Sierra Leone emerged from 10 years of civil conflict in 2001 with a strong post-war economic recovery and a high annual average real GDP growth rate of 13.9 per cent between 2001 and 2005. Despite the impact of the global financial crisis on the domestic economy, an annual average real GDP growth rate of 5.5 per cent was recorded during the 2006-2010 period. Notwithstanding the growth performance, GDP per capita is still low at about USD 300 and poverty remains widespread. Other macroeconomic indicators were negatively affected by the global financial crisis. Exports declined significantly in 2008 and 2009. This decline, coupled with the depreciation of the real effective exchange rate and increases in imports, contributed to deteriorating terms of trade.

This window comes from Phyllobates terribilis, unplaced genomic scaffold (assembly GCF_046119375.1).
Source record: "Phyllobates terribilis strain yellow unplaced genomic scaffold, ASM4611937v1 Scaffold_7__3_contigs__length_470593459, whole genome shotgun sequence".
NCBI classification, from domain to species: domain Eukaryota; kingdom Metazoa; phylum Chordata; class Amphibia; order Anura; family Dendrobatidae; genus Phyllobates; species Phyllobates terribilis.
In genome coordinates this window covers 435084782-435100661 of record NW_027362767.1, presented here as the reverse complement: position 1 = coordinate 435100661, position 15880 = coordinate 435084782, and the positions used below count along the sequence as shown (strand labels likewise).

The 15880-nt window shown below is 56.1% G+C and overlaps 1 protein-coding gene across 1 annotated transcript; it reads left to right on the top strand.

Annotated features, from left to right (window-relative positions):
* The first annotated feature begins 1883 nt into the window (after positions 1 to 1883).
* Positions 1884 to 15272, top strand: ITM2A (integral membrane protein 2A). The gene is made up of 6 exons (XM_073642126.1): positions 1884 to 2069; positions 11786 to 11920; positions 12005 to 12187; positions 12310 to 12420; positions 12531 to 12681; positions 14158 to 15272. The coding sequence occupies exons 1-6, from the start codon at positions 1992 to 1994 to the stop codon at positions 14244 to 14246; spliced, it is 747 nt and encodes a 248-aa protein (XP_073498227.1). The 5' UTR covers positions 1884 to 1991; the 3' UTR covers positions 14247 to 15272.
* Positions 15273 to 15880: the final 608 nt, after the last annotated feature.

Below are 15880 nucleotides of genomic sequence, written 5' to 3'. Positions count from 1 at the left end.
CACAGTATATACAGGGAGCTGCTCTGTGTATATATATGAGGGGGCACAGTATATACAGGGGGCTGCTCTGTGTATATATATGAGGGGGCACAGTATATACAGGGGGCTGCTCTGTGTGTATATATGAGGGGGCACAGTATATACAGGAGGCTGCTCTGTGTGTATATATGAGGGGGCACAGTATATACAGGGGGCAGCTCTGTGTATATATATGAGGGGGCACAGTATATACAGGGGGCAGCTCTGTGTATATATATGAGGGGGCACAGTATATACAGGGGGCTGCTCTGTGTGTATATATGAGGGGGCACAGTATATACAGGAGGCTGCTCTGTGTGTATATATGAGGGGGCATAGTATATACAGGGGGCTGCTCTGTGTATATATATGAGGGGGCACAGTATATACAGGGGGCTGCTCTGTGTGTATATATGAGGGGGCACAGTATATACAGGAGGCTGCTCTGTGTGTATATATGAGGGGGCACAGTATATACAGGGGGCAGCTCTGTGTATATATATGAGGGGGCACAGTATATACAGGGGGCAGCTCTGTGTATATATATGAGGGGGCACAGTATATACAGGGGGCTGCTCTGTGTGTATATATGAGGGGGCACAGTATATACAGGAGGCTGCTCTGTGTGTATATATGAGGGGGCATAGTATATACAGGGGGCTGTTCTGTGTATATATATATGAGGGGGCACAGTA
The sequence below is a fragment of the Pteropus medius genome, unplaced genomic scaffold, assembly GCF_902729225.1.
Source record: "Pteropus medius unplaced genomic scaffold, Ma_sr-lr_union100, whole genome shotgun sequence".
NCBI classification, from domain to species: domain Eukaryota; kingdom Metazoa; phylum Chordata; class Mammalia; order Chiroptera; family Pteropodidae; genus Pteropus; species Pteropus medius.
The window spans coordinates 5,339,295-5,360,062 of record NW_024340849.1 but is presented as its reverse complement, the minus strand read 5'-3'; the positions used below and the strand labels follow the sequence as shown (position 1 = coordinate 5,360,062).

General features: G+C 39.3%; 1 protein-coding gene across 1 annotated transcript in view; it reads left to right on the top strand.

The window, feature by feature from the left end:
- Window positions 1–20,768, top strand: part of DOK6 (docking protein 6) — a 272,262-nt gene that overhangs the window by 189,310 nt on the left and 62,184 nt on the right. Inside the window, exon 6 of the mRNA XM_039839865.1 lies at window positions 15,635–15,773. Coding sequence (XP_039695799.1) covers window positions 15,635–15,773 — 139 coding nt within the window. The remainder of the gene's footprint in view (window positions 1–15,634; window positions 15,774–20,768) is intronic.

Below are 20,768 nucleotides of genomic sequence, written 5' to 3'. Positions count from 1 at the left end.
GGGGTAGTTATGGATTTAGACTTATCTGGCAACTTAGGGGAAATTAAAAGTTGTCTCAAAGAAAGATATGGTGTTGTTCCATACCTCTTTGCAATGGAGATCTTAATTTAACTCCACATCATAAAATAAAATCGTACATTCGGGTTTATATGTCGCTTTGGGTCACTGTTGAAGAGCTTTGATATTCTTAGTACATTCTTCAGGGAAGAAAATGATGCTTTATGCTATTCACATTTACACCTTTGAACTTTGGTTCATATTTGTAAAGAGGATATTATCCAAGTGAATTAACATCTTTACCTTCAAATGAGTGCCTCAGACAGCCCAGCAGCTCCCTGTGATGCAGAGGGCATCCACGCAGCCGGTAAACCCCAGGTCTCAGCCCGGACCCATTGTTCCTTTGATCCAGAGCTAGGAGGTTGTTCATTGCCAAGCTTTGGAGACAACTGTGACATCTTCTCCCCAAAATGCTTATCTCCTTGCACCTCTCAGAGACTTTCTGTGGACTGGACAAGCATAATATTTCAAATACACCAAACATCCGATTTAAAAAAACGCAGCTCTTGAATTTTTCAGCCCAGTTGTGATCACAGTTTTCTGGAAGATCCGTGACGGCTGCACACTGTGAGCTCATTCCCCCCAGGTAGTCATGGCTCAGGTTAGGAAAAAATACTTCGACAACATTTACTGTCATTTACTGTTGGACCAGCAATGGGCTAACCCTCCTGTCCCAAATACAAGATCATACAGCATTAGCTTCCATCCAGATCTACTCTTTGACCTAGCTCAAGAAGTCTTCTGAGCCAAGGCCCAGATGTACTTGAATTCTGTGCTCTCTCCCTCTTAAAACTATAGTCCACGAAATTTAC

The current account deficit, even including official transfers, remains in the high teens and the inflation rate remains in the double-digit range. Inflationary pressures have been ascribed to high fuel and food prices on the back of a depreciating exchange rate. These factors, coupled with the pressure to raise public sector wages, pose the main risks to the inflation outlook. While prudent macroeconomic policies in the run-up to the financial crisis softened the initial negative impact of these developments, the macroeconomic policy framework, coupled with the structure of the economy, does not yet have the policy space and capacity to implement counter-cyclical policy measures to curb the adverse impact of external shocks.